From here we were of one accord – Breakfast. About a half hour down at the Wilsey Down Hotel, we sat on the ground outside in the sunshine and ate our healthy chip breakfast. We got some more grief from Reuben, whose search for gold in the West was looking a bit wobbly, and had a good session of chain oiling (quite a lot of it missed the chain, but some must have gone on because mine stopped squealing so loudly). I also bumped into Mike Holden, who was doing class 0 with this 350 BSA, and he proudly announced that he had a new accessory; a quickly detachable gear lever. He had it sorted, though; it was tied to the frame-rails with a piece of bailer-twine, and when he heard it going “chink-chink” along the road, he knew it had fallen off again. I wish I had thought of this solution when I had my QD gear lever last year, instead of wasting all that time trying to pack the splines with beer-can.
A little before our time out, I went and gave Tony Webb the best smile I could muster at that hour of the morning, and he let us have our control cards and go. There was a short delay at Warleggan – some poor soul’s chain had snapped and wrapped itself around the sprocket, so we had to wait until he was manhandled clear before we could move up for our go. After Warleggan we paid our congestion charge to the Highwaymen in Mount village before riding on to Cardinham Woods and the Hurstock special test. I wobbled around the cone feet up and that was that, and followed the track on to Hoskin. I liked Hoskin last year, and I still liked it this year. Second gear and keep it nailed…
It was a long ride to Bishops Wood, which gave me plenty of time to wonder how I was ever going to clean it. Last year I only got up the bank because I hadn’t known it was there and I footed right afterwards. My special test was pathetic, and I went and joined the queue for the section. In the event it was lovely again; the bike flew up the ramp and sailed through the air, landed straight and with my little feet dug firmly into the pegs we got well past the “section ends” board without any trouble. The TR1 flew again, too.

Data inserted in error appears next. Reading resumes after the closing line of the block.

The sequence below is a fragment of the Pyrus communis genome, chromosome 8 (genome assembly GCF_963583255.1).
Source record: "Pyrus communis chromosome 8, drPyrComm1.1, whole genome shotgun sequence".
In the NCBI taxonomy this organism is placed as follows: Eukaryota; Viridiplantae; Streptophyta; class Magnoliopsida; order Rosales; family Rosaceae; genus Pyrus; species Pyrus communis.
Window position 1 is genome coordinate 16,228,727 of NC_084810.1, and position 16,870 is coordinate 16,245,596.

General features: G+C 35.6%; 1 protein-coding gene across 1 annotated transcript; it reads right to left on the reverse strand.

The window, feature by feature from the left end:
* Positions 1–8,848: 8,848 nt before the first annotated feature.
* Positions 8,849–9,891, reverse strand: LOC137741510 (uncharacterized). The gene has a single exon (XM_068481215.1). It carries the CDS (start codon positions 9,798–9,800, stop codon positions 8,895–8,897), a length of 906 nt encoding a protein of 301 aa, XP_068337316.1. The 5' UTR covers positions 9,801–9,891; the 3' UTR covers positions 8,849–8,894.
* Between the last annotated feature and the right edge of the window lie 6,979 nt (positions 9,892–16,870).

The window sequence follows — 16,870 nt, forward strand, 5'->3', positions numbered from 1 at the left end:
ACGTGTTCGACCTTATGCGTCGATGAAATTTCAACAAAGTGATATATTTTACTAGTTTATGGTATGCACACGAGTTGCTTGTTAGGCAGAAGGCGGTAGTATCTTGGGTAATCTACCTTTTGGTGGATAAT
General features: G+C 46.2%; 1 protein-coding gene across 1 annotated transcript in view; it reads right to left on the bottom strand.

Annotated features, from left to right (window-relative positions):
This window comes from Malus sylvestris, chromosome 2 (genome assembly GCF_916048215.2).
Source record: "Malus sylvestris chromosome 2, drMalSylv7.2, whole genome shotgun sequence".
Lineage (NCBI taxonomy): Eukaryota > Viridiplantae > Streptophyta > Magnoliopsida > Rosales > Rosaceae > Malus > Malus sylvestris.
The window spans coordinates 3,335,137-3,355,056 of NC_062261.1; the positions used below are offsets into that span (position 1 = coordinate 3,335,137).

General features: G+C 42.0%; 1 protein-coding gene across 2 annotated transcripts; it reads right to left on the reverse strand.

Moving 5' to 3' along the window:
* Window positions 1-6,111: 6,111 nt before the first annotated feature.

It was an even longer ride to the Perranporth holding check, lots of dual carriageway and an awful lot of traffic snarl-ups. We were the only two at the holding check, confirmation that we weren’t early, and were allowed on almost immediately. I’ve never cleaned the last turn on Blue Hills 1, and I didn’t this year either. Waiting at the bottom of Blue Hills 2, the start marshal warned me that it was very loose on the top corner, and being crap in loose stuff (okay, and on dry stuff, and on mud, I know) I had a nasty feeling that Blue Hills wouldn’t be Mine… Sure enough, I started to lose grip in the sandy stuff part way up, and on the top turn it washed out altogether and the bike pitched me into the bank before lying down in the sand-pit. Three marshals had obviously anticipated that I was going to be trouble because they landed almost before I did and started picking the bike up for me. They asked me a couple of times if I was okay, but the impact with the bank had winded me and all I could do was nod and wheeze a bit. My stainless steel thermos fared even worse, and I am very glad that I decided NOT to tuck the digital camera into my bum-bag; otherwise I would be on Ebay now, looking for another one. I was very cross to have thrown everything away on Blue Hills, a feeling which I know many MCC people are familiar with, but “D’oh!” Better news for the TR1, though; Neil and It cleaned both Blue Hills and are on for another silver, thanks only to over-enthusiasm on Crackington.
St Agnes was gridlocked thanks to some indecisive driving by a perfectly normal person. Four bikes and John Young’s outfit got through a gap which didn’t really look big enough even for a solo and we all got a move on to the finish. It was quite an education to follow the Youngs along the twisty coast road to Newquay, and it becomes clear why they are such a force. Our mate Fishy was at the finish with the trailer to take us home. He’d been in Newquay all morning, he said, cruising for tottie. I’ve no idea what he meant by that. We loaded up, I have some vague recollection of taking my boots off before I got into the car and then suddenly we were in Exeter.
Sunday morning; Mike was taking a TRF run out trail-riding, and I wanted to go but knew that I’d be far too weary to be anything other than a liability. Instead I rode out on my BMW R80 GS with my camera and arranged to meet them in a couple of RUPPs for photographs. And I was right; I was so drained by the effort of riding the 800 BMW along the flat, dry, easy RUPPs that I knew I’d made the correct decision for once. And I’m not tempted to ride the GS in class 0 one year, not at all. Hardly…